Given that the world will rely on fossil fuels for decades, even with the most stringent government policies to reduce energy use, oil companies face their own climate emergency. How can they retain social legitimacy?
Shell’s top brass wrestled with a dilemma that has since beset every major oil and gas company. How should a company that generates most of its profits by meeting the world’s still-robust demand for oil and gas navigate the future as the political tide turns increasingly against fossil fuels?
A who’s who of the global oil industry sketched out a persistent role for fossil fuels on Monday, blocks away from the UN where 66 nations pledged to reach “net zero” carbon emissions by the year 2050.
As the thirst for electricity to power drilling rigs in West Texas drives the state’s energy needs to new highs, oil and gas companies are increasingly relying on wind and solar power to ensure that the shale boom continues.
Bison Energy, LLC, a wholly-owned subsidiary of Bison Oil & Gas Partners II LLC, and Pivot Energy said Nov. 6 the companies have entered into an agreement to develop their first solar project in Arapahoe County, Colo.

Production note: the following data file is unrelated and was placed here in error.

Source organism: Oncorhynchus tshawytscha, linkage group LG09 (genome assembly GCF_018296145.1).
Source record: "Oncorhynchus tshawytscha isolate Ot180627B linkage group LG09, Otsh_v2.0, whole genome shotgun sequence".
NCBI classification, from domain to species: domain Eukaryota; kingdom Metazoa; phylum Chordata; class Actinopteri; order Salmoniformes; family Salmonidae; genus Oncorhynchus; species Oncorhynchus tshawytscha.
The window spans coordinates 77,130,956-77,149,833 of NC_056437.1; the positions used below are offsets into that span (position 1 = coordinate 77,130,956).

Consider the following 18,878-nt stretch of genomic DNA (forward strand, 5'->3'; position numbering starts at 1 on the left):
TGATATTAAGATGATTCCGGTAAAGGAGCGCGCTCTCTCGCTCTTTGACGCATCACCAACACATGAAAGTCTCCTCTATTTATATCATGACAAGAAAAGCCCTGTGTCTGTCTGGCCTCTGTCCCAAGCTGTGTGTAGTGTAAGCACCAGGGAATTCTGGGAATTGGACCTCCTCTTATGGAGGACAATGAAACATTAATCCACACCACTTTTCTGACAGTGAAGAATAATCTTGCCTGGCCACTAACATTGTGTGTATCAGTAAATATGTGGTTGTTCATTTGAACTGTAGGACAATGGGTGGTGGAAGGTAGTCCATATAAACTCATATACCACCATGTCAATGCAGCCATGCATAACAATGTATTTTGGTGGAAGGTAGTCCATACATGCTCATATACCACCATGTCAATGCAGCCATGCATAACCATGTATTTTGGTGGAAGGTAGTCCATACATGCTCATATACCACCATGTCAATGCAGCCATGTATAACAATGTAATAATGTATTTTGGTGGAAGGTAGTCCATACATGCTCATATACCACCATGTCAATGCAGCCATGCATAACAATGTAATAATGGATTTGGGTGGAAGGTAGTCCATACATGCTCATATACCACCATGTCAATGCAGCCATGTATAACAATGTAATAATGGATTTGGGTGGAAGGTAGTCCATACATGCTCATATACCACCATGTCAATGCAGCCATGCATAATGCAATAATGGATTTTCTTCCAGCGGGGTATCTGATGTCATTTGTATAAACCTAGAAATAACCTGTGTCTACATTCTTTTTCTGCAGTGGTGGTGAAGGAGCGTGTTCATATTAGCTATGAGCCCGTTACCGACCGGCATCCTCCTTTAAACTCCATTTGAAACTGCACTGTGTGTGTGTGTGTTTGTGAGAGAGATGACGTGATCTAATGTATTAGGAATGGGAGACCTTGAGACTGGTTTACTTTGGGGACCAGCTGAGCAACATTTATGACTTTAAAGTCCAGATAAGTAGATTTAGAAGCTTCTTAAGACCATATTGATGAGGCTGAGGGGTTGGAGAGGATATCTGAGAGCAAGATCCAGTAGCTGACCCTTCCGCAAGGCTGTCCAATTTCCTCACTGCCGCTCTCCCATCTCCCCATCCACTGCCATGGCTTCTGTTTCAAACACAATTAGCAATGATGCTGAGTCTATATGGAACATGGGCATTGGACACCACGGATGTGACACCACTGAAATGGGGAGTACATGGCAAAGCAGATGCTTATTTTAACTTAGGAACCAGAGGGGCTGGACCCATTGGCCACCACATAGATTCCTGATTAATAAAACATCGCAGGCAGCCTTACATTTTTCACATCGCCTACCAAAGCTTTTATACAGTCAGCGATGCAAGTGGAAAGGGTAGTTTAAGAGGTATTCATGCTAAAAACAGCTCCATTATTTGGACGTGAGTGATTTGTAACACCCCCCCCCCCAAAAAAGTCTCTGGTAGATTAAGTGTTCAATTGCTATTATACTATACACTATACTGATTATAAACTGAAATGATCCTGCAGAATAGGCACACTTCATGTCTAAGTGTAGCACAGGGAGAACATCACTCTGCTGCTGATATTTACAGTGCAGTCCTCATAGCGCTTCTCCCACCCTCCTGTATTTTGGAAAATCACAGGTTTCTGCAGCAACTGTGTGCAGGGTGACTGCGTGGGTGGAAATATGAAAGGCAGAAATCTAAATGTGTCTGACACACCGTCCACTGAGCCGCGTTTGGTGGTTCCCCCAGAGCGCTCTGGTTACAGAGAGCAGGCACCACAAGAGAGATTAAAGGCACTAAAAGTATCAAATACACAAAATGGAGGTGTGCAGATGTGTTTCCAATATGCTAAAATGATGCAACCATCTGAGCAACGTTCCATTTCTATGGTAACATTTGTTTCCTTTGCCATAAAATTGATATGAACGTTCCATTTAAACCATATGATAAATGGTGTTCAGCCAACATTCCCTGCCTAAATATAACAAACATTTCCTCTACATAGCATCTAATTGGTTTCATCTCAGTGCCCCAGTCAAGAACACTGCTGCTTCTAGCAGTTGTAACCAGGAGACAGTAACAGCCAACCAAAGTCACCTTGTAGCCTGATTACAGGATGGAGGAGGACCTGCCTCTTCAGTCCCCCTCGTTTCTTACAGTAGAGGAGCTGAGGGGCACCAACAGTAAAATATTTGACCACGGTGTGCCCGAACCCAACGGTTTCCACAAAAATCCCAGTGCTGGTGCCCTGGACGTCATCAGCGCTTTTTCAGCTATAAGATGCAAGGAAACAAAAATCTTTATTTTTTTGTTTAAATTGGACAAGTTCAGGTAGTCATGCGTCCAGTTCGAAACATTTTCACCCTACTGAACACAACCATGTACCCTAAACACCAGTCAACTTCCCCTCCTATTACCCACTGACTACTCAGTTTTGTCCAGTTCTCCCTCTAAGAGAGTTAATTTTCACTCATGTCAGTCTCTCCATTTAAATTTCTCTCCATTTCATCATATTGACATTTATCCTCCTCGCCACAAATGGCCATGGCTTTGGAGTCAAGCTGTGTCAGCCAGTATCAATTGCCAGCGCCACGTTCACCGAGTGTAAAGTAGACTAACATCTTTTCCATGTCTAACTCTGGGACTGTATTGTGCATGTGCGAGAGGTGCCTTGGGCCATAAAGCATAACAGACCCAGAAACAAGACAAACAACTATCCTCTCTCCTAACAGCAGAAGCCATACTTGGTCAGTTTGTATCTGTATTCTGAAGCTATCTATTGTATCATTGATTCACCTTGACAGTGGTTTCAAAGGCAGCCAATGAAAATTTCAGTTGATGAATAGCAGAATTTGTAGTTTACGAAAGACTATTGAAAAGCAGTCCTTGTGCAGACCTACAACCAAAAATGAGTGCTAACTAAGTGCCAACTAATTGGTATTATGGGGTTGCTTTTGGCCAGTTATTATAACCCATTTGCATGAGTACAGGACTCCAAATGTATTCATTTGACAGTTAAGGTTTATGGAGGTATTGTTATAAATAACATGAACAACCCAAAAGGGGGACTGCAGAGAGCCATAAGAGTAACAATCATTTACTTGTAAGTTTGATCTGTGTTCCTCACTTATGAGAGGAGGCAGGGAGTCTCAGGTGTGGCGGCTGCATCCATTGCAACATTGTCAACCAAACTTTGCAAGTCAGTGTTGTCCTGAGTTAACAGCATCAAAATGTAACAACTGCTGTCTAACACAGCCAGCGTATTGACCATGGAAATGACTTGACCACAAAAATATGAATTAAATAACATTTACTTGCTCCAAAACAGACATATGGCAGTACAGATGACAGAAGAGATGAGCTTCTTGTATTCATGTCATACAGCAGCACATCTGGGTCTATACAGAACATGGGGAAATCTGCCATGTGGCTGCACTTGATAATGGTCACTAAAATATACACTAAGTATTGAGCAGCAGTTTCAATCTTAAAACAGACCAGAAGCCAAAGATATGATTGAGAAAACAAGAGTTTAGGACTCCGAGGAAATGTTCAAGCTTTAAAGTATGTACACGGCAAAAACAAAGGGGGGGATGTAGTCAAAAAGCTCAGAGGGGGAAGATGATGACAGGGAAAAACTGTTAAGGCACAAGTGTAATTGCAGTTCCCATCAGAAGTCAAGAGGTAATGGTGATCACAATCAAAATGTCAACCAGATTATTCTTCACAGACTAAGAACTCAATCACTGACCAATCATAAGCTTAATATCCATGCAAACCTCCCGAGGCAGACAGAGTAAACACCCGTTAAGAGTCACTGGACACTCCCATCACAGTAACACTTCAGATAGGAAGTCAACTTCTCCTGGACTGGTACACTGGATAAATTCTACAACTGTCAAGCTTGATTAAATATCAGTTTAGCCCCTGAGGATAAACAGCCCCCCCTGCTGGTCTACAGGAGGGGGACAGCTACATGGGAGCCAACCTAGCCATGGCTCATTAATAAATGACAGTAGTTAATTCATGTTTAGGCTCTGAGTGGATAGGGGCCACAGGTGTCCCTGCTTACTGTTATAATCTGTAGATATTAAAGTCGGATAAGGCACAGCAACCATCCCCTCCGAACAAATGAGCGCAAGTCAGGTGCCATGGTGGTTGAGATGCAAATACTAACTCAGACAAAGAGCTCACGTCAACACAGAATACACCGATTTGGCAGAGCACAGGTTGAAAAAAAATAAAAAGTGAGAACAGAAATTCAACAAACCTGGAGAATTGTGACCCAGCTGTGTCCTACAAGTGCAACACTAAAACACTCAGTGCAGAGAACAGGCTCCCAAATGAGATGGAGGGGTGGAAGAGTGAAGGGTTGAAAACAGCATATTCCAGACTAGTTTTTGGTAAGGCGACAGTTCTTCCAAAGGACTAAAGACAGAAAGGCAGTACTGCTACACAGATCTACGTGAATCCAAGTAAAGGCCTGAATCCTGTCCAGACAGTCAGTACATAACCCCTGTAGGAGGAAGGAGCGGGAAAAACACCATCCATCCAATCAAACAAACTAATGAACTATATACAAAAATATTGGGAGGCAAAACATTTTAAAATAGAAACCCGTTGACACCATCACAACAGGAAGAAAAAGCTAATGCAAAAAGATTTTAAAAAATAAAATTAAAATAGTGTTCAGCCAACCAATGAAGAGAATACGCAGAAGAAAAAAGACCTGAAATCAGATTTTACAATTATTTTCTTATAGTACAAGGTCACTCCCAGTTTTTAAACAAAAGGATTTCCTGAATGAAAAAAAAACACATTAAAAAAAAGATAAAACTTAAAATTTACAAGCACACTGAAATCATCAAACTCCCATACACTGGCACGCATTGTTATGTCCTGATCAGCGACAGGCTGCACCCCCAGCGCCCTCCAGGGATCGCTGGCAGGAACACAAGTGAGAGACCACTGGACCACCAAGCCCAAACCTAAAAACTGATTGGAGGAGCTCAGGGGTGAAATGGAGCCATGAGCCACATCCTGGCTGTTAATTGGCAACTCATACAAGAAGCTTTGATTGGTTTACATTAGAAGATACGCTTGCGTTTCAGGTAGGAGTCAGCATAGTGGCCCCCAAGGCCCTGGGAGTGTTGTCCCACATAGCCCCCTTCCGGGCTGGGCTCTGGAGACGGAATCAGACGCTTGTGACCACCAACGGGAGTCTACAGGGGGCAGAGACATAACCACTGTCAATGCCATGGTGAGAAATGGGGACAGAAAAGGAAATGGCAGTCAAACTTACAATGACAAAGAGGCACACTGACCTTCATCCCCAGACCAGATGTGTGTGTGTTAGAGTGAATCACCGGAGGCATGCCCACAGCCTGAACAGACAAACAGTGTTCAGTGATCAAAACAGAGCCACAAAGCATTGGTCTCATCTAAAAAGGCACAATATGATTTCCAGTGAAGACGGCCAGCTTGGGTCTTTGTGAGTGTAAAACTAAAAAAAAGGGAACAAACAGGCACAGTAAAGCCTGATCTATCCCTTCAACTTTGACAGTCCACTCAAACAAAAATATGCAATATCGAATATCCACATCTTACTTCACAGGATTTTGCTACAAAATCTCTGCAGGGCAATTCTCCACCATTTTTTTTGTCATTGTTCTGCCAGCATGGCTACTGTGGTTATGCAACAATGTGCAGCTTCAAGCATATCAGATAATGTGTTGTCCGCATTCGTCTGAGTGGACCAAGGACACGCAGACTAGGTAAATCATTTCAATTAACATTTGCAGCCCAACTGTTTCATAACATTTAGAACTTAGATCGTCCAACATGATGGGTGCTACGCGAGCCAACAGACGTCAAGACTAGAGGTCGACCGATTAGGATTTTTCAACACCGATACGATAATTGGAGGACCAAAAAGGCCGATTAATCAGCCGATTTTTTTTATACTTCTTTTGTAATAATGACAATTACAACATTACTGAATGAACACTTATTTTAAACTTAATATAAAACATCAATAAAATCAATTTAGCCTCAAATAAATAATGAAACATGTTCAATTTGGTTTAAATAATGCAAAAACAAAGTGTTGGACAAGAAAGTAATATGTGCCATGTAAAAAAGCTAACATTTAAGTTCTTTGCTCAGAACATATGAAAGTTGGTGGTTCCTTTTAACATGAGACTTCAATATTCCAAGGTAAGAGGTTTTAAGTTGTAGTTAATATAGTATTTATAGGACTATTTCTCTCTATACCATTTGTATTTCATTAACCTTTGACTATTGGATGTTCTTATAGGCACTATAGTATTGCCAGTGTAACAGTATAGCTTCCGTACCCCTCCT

Southeast Asia could become a net importer of fossil fuels in the next few years, raising the financial burden on governments and increasing carbon emissions in the region, the International Energy Agency (IEA) warned in a report.
Like shale and solar photovoltaic, wind can be a game-changer, says Fatih Birol.
In an attempt to diversify its business, the company has taken a 23% stake in U.S.-based Principle Power, a developer of floating wind power technology, and is involved in floating wind power projects in the United States and South Korea.
There is no future for companies that work only in oil and gas in the medium- to long-term, the head of Italian major Eni said on Oct. 18.
The 88-megawatt (MW) capacity project, called Hywind Tampen, consisting of 11 turbines, would meet about 35% of electricity needs at the Gullfaks and Snorre fields, Equinor said.